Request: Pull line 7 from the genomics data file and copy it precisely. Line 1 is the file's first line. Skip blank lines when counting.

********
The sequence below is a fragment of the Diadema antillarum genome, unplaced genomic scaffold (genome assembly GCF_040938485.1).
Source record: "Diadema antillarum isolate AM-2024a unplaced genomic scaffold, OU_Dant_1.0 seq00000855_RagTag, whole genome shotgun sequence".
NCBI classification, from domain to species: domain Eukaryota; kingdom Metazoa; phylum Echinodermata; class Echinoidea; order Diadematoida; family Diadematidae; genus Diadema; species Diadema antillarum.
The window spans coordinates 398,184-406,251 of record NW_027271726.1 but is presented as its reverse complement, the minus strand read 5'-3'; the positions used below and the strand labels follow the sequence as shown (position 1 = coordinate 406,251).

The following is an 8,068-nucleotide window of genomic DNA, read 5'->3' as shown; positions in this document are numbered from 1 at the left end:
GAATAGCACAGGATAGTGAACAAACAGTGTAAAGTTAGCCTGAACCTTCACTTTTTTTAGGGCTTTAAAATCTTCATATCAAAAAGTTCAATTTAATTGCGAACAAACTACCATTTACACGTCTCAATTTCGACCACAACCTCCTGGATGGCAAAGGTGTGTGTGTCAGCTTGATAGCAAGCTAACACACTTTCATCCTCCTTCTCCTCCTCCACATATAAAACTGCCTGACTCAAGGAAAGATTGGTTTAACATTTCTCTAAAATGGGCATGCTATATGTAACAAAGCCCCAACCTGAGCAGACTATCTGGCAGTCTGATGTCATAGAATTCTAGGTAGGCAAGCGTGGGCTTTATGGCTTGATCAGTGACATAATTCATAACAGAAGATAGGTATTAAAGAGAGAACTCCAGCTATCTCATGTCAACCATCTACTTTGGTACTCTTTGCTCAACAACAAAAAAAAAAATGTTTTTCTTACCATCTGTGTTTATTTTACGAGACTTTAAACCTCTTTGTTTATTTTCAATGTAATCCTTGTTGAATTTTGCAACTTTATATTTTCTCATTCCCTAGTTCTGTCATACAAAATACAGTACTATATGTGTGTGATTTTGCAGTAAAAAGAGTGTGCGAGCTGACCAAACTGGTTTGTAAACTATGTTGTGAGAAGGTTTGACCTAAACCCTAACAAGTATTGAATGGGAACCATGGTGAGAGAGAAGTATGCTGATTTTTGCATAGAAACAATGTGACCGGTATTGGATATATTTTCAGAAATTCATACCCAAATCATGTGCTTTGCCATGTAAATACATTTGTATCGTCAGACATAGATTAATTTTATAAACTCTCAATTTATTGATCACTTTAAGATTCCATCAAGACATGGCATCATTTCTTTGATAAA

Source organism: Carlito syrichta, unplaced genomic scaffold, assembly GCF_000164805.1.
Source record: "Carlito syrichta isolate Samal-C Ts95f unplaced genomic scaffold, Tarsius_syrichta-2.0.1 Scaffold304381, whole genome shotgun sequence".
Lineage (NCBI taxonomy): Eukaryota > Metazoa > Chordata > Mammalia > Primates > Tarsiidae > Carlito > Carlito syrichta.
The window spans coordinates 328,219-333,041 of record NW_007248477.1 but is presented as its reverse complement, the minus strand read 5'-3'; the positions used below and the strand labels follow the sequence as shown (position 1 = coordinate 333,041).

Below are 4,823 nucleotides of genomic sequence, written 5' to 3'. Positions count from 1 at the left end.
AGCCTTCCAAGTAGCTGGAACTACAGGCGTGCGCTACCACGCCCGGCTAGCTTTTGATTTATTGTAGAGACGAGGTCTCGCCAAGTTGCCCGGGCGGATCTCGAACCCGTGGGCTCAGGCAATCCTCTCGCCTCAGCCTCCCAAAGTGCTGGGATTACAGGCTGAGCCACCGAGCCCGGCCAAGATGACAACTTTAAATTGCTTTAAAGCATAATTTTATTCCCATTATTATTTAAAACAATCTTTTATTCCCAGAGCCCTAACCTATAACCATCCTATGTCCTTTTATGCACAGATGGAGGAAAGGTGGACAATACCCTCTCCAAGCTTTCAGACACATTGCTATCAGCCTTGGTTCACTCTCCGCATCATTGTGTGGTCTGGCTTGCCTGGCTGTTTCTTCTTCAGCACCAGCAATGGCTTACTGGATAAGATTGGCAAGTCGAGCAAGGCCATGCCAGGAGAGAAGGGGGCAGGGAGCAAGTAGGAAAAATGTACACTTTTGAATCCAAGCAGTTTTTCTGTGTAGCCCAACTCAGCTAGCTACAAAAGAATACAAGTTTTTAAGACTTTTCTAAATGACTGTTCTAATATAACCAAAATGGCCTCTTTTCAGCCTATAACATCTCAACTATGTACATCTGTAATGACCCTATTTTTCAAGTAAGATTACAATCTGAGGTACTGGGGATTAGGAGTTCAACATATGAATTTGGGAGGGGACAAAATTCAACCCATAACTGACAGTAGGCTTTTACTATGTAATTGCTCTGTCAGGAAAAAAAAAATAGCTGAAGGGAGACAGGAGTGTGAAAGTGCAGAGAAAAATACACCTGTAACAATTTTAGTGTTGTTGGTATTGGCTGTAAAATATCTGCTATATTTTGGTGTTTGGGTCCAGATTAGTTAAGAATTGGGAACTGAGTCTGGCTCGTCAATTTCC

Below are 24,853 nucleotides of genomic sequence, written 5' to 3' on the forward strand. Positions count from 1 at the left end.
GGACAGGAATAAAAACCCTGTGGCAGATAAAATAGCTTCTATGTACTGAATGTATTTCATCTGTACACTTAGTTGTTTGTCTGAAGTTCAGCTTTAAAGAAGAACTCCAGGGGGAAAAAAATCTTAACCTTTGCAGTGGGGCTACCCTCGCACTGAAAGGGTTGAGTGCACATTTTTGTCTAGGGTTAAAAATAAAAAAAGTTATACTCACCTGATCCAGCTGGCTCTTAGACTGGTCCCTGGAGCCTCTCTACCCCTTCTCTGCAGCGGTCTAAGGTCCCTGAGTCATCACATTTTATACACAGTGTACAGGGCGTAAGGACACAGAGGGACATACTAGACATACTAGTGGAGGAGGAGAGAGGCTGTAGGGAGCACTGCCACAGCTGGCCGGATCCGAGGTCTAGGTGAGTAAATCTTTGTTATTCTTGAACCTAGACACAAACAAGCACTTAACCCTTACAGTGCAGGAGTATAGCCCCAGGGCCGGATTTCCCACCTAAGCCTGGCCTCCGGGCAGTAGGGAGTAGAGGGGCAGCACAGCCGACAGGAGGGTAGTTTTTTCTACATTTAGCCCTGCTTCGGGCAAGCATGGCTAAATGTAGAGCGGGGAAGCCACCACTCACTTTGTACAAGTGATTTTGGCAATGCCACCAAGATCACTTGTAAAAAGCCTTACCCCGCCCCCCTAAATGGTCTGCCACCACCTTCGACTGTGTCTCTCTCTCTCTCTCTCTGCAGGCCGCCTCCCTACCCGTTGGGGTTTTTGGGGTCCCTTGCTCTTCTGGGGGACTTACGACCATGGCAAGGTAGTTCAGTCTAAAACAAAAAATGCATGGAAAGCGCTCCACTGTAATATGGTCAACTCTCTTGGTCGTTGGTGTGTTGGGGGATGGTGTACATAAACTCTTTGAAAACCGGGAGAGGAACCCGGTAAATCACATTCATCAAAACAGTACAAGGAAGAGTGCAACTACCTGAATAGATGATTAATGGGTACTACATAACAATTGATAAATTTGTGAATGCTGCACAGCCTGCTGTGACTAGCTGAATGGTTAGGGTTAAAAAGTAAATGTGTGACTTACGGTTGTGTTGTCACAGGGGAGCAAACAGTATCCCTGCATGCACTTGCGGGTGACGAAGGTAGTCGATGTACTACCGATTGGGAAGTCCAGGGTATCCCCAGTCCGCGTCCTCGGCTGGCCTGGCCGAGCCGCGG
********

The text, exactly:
Source organism: Carlito syrichta, unplaced genomic scaffold, assembly GCF_000164805.1.